Greene Co. Above National Average of Premie Birth Rates

SPRINGFIELD, Mo. -- Premature births are on the rise in the U.S. for the second year in a row, but Greene County is seeing different numbers.

March of Dimes, a non-profit organization for pregnancy and baby health, recently released its latest report on premature birth rates across the country. 

More than 380,000 babies are born before 37 weeks every year. 

"By and large, pre-term labor itself is the biggest reason," said Dr. Staci Niemoth, medical director of Women's Services at CoxHealth. 

Most of the time, Dr. Niemoth says doctors don't have any warning signs nor a specific cause for early labors. 

"Sometimes she just goes into labor, sometimes it's the result of her water breaking, infections, medical problems the mother may have prior to pregnancy," she said. 

Improper nutrition, obesity, prior pre-term deliveries, and smoking may be factors. 

"We still see smoking in pregnancy," Dr. Niemoth said. 

She says babies born early could have disabilities or other health conditions, including neurological and developmental abnormalities, problems breathing or with feeding.  

The latest report by March of Dimes says an additional  8,000  babies were born prematurely in 2016 compared to 2015. 

"That means we have room for improvement," Dr. Niemoth said.  

The U.S. received a "C" grade on the latest report card with a 9.8 percent premie birth rate. Missouri also got a C with a 10.0 percent.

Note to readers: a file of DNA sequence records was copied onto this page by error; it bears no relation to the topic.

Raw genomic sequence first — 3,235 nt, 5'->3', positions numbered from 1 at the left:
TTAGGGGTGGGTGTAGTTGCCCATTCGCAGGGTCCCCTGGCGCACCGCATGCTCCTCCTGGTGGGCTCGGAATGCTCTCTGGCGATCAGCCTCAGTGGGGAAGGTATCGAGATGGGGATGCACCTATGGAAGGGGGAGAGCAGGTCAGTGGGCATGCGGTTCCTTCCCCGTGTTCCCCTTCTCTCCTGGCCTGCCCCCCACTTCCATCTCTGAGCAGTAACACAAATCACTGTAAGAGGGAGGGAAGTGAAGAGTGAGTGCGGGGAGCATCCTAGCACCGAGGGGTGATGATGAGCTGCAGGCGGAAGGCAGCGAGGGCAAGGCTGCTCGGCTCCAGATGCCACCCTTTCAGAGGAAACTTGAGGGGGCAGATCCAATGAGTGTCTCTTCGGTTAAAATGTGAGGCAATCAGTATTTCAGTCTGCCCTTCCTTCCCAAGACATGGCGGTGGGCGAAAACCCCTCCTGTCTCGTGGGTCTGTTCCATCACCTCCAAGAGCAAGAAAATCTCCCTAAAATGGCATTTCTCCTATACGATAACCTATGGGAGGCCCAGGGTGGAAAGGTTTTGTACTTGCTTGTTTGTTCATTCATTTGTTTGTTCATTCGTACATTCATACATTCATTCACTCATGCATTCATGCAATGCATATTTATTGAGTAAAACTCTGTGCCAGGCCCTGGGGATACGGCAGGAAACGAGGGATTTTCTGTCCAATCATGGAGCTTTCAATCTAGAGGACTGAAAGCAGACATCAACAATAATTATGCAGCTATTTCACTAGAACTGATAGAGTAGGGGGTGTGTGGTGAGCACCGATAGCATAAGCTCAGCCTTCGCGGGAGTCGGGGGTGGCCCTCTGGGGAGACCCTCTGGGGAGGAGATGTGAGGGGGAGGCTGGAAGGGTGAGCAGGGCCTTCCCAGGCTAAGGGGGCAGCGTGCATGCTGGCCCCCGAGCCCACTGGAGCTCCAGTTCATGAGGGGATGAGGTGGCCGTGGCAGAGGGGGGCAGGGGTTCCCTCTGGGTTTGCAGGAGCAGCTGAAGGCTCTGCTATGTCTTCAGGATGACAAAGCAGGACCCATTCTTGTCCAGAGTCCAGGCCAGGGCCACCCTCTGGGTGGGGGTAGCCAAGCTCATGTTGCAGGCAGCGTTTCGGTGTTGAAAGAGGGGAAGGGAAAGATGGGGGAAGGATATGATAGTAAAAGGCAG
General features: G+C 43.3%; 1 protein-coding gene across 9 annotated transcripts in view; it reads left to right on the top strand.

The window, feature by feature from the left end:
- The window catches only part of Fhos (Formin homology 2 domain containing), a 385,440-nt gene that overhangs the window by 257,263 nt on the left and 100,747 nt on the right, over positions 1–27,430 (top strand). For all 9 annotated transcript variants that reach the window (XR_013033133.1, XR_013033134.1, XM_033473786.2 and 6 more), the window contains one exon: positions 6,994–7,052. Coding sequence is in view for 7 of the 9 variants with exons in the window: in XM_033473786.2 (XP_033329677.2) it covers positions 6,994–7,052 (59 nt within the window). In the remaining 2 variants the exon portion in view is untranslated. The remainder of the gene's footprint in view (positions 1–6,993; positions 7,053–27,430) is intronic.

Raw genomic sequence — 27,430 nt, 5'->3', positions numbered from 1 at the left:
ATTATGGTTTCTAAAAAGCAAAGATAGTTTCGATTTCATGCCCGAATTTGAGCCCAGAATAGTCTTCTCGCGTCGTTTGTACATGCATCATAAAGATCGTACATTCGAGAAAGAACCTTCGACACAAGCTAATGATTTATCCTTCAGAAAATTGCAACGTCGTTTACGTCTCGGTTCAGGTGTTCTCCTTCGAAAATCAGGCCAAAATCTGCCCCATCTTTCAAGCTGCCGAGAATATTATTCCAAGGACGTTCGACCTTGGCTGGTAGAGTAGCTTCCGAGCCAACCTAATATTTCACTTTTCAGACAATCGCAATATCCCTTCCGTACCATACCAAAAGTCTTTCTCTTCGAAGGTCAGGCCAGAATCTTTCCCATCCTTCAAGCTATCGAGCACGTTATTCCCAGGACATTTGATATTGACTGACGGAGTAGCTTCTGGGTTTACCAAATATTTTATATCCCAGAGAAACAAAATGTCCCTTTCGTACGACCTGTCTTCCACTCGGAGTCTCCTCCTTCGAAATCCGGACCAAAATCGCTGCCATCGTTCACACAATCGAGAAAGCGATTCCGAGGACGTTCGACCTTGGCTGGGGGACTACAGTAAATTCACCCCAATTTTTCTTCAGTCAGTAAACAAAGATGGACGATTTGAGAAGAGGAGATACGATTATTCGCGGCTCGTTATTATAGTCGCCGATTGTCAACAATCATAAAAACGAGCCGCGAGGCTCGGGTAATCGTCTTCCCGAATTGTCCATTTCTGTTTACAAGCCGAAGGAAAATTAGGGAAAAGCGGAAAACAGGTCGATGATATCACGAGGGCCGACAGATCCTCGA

"That means for every 100 babies, 10 of them are being born premature," said Gabe Hulsey, chair for the 2018 March for Babies. "If you look across the state, access to quality healthcare and food is a profound impact." 

Greene County, however, got a "B"  with a 9.2 percent. 

"That shows that we have good health systems in place in Greene County," Dr. Niemoth says.  

She says the racial and socio-economic make-up of the county may contribute to a lower number. 

"We don't have as much diversity in terms of race," she said. "African-Americans do have a higher incidence of pre-term labor and pre-term delivery."

She says keeping track of the numbers can help educate providers on how to take care of those moms and improve prenatal care. 

March of Dimes reports pre-term deliveries cost about $26 billion annually. 

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